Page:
Priest says Vatican control of Irish Catholic Church is crushing
Tyranny when open inquiry and honest dissent are disallowed
The following was supplied by an Irish Catholic priest known to the Irish Central editors who did not want his name used for fear of retribution
Fr Tony Flannery, a founder member of the Association of Catholic Priests, has been "invited" by Rome to take some time out to consider his position.
He has been one of those who have been calling for reform in the Catholic Church in such areas as the role of women, ecumenism etc. It is not possible to speak about "reform" in the Church , be it in Ireland or elsewhere, without bearing in mind the ever present elephant in the room, namely the roman Curia and the Papacy.
The need for reform here has been and remains paramount. No question in contemporary Catholicism, however, is proving more intractable and more acutely sensitive.
Roman control of the Church is now more centralised and rigid than ever before. It would seem that they now demand total conformity with papal ideas and ideals in all things and not merely in those which are essential to the unity of the Catholic and Christian faith. Those who hold this position seek to derive their theological, political, and even cultural ideals from the Pope and Curia of their time.
They frown upon legitimate local autonomy, regional diversity and freedom to explore issues of theology and Church policy on which Rome is particularly sensitive. It has come to a point where the Bishop of Rome is regarded less of a bond of unity and charity in the Church than as an oracular figure to be reverenced in his person with quasi sacramental fervour. It becomes a tyranny whenever it successfully creates an atmosphere in which open enquiry and honest dissent are construed as disloyalty or worse.
It is a form of fundamentalism, and it trivialises debate, particularly in the theological field by reducing all issues to questions of authority and obedience. Thus from the start the controversy over Humanae Vitae (family planning) there was a damaging ambiguity over whether the substantive issue was contraception or Papal authority.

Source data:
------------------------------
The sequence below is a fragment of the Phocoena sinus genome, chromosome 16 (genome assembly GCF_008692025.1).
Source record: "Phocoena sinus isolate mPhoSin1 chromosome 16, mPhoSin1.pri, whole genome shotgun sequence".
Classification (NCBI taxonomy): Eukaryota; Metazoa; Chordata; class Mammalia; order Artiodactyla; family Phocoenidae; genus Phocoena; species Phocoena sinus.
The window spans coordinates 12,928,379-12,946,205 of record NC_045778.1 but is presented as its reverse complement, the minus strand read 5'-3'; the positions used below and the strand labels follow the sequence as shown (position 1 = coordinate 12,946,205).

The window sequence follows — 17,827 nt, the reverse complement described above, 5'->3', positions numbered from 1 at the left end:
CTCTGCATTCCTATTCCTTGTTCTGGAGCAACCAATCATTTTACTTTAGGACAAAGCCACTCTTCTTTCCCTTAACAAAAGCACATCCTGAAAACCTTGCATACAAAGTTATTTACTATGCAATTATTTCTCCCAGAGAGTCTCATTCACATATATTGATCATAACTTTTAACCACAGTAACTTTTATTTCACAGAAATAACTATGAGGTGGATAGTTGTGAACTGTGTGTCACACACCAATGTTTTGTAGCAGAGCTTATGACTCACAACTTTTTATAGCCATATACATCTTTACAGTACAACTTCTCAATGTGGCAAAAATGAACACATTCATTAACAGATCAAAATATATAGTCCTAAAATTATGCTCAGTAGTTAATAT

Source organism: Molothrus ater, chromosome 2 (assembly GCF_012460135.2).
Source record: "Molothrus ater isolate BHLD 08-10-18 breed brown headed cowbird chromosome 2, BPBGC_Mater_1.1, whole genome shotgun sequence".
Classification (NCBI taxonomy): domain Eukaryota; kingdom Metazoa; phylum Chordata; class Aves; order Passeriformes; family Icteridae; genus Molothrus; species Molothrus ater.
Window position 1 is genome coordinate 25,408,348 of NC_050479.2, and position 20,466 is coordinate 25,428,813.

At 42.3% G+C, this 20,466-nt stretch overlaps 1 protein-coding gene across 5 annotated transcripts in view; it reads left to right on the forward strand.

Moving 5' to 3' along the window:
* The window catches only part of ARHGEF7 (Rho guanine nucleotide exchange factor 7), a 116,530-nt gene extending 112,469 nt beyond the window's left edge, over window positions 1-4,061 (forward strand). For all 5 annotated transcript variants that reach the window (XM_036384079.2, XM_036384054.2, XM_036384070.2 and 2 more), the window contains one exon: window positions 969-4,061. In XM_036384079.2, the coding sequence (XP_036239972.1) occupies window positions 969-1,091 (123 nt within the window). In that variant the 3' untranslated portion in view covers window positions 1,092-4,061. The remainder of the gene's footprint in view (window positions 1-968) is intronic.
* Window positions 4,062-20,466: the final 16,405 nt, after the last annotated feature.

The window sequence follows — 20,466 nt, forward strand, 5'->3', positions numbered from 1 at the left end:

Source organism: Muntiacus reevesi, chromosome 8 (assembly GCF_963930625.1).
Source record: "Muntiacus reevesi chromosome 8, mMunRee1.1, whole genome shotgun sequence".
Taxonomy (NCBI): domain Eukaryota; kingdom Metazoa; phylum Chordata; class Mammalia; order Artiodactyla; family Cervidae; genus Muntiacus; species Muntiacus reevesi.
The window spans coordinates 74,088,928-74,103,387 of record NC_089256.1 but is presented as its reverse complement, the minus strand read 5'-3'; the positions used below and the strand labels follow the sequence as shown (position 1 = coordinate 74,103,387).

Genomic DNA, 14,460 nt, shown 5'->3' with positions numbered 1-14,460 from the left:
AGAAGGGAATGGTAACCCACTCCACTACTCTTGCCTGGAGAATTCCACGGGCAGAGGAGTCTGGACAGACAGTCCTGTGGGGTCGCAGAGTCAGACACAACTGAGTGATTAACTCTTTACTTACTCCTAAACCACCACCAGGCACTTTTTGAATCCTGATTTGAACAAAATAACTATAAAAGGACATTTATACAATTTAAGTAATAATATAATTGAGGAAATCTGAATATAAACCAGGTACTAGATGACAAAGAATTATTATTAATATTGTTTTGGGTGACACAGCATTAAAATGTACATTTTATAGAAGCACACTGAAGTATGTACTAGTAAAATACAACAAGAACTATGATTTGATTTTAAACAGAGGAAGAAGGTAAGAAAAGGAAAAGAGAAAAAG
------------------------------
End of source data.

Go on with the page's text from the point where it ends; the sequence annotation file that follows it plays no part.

The same has happened to such topics as infallibility, the role of women in the Church, ecumenical concelebration of the Eucharist and so on. One is left with the impression that these areas are simply off limit to any Catholic who cannot guarantee that his or her findings will support the contemporary conservative Roman position.
When one uses the term "Vatican II" nowadays, as far as many are concerned, one could well be speaking about the Pope's second residence. The period of the Council was certainly one which promised much, flashed with brilliance and yet was ultimately riddled with disappointment.
Initially there was a mood of optimism and buoyancy among many Catholic scholars. Yet in little more than a generation this noble exercise has become a debacle, a shambles. If John XXIII threw open the windows his recent successors have called in the triple glazers.
Vatican II seemed to promise a changed atmosphere. Many of us welcomed the new openess, the abandoning of paranoid attitudes to the world, the renewed interest in different forms of prayer, liturgical reform, emphasis on the responsible use of freedom, ecumenical initiatives, and all the other ideas and activities which had hitherto been either inaccessible or forbidden to us. Now, it would appear that we are returning to an authoritarian era where the Church will meet its problems, not by discussion and open investigation but by decree. Fr Tony Flannery is the latest to learn this lesson. Nevertheless we "hang in there".
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